Iran's supreme leader: US will fail in Yemen

Iran's supreme leader: US will fail in Yemen
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Iran's supreme leader, Ayatollah Ali Khamenei, on Thursday escalated a war of words with the U.S. and Saudi Arabia over a Saudi-led airstrike campaign in Yemen to shore up government forces against the Iran-backed Houthi rebels. 

"The Saudis will certainly face loss in this issue and won't emerge victorious at all," he said on Twitter. "The US will also fail & face loss in this issue." 

Khamenei called the airstrike campaign a "genocide" against Yemeni civilians that can be prosecuted in international courts. 

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Although he called for peace talks earlier in the day, fighting between the Shia Houthi rebels and pro-Western government forces continued Thursday, threatening to drag the U.S. into a proxy war with Iran. 

The U.S. is part of the Saudi-led Arab coalition against the rebels, which began airstrikes two weeks ago. About a dozen U.S. military personnel are supplying the coalition with intelligence and logistics support. On Wednesday, the U.S. military began to refuel Saudi fighter jets, and officials said the U.S. was boosting weapon supplies. 

Support for the coalition has called into question whether the U.S. can negotiate a nuclear deal with Iran but counter its proxy forces in Yemen.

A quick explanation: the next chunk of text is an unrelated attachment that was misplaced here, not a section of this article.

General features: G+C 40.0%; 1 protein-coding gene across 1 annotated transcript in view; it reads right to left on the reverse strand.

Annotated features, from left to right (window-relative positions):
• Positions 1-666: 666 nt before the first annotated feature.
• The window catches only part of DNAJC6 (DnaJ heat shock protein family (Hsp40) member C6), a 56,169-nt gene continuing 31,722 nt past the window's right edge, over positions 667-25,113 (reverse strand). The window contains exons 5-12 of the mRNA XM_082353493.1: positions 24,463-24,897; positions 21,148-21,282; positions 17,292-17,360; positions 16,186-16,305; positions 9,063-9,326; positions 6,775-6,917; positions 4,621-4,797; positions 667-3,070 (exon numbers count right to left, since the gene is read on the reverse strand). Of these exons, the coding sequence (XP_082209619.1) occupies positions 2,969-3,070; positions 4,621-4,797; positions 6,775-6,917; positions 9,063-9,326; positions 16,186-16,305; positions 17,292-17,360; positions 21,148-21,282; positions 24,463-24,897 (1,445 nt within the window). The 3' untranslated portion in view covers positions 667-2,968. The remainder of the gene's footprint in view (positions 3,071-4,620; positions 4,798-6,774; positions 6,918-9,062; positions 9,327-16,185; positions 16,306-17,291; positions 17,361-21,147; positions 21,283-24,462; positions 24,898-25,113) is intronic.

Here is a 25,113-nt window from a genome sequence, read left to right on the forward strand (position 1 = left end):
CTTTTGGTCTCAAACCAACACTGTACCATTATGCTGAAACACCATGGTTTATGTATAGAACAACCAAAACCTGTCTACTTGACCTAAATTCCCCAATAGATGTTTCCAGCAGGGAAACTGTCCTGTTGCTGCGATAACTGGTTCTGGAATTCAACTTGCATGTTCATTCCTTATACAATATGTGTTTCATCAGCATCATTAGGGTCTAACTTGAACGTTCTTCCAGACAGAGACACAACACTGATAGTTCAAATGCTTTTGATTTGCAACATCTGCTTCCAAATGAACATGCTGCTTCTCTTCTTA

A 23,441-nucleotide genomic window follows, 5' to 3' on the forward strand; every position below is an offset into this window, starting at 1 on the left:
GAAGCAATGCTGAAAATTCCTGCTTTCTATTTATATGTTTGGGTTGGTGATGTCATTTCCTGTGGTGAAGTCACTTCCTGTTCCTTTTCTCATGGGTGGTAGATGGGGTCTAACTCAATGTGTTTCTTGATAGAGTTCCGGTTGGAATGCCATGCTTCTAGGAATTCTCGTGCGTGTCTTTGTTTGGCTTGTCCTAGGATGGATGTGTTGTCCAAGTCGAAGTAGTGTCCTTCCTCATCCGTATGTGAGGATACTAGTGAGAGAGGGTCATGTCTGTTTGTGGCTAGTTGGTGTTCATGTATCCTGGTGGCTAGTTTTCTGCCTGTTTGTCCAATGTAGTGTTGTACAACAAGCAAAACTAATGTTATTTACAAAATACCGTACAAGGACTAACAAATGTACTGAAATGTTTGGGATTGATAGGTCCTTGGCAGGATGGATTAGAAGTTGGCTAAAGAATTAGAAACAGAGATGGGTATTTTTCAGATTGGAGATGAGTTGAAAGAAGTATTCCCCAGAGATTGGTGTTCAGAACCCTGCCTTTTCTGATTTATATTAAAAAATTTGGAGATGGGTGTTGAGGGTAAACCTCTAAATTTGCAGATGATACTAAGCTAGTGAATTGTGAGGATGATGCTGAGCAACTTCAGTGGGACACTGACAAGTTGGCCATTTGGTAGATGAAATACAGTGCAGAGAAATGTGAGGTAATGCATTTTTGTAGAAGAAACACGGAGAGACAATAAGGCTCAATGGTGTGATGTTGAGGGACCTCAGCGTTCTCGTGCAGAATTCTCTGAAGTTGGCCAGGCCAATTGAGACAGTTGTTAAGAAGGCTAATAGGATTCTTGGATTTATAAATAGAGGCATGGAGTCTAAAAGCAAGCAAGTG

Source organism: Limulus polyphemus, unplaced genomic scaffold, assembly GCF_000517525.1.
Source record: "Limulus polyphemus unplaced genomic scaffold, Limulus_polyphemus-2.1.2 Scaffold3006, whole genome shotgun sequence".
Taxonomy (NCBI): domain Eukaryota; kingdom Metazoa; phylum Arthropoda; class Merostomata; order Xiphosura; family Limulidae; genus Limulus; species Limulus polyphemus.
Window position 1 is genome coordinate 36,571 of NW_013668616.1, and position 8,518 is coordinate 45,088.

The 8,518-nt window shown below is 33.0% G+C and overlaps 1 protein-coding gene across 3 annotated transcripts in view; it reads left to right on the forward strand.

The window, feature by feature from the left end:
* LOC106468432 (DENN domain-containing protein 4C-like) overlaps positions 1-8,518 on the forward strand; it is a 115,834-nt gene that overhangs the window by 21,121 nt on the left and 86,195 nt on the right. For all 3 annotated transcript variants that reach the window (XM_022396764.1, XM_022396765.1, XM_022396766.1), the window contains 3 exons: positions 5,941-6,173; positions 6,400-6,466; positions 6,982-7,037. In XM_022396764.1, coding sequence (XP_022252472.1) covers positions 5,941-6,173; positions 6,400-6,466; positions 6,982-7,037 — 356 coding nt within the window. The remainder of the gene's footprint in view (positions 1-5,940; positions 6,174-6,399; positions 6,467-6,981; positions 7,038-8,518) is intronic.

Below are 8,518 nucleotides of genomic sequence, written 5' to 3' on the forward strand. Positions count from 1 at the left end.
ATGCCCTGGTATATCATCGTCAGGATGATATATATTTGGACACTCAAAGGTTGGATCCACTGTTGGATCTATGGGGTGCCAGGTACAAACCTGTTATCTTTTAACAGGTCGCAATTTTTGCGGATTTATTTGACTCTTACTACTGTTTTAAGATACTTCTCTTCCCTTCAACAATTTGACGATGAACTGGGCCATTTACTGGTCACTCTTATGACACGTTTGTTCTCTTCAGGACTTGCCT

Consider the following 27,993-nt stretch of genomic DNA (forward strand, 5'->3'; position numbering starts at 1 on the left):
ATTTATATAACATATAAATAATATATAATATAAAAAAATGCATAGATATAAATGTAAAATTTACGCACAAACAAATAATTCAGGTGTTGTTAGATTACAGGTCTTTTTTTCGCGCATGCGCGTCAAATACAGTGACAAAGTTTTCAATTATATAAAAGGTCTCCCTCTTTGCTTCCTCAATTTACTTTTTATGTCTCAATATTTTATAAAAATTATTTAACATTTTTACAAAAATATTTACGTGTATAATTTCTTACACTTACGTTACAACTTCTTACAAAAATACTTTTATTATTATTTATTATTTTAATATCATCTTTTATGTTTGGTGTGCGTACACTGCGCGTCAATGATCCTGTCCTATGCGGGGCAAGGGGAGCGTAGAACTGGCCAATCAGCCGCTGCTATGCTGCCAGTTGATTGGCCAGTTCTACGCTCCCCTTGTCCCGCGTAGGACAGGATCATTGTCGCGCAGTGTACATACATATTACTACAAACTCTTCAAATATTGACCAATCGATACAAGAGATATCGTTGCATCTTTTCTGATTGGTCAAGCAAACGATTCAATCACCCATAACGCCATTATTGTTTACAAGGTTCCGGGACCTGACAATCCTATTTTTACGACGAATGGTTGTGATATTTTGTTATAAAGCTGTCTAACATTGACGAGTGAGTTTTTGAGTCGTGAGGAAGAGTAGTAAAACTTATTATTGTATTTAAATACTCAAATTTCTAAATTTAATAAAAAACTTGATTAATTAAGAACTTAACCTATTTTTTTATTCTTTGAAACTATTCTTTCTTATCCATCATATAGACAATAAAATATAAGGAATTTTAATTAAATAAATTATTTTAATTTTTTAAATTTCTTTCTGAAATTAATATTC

On Wednesday, Secretary of State John Kerry warned Iran that the U.S. is "not going to stand by" while the region is destabilized. 

“What we’ve made clear to our friends and allies is we can do two things at the same time. We have an ability to understand that an Iran with a nuclear weapon is a greater threat than an Iran without one," he said on "PBS NewsHour."

"And at the same time we have an ability to be able to stand up to interference that is inappropriate or against international law, or contrary to the region’s stability and interest and those of our friends.” 

The Houthis unseated the pro-Western government under Abed Rabbo Mansour Hadi from Sanaa in October, leading to chaos throughout the country and disrupting U.S. counterterrorism efforts against al Qaeda's affiliate there.

Defense Secretary Ashton Carter acknowledged on Wednesday that al Qaeda in the Arabian Peninsula has made territorial gains in Yemen. 

With the conflict entering its third week, there is no signs of abatement.  

On Thursday, local reports said the Houthi rebels had seized Ataq, a provincial capital in southeastern Yemen, which represents their first significant gain since the Saudi-led airstrike campaign began two weeks ago. 

Although the coalition has also imposed an air and sea blockade on Yemen, Iran sent a destroyer and another naval ship to waters off Yemen on Wednesday — raising the risks of confrontation.

So far, the Houthis and affiliated forces have seized 10 of Yemen's 21 provinces, according to The Associated Press.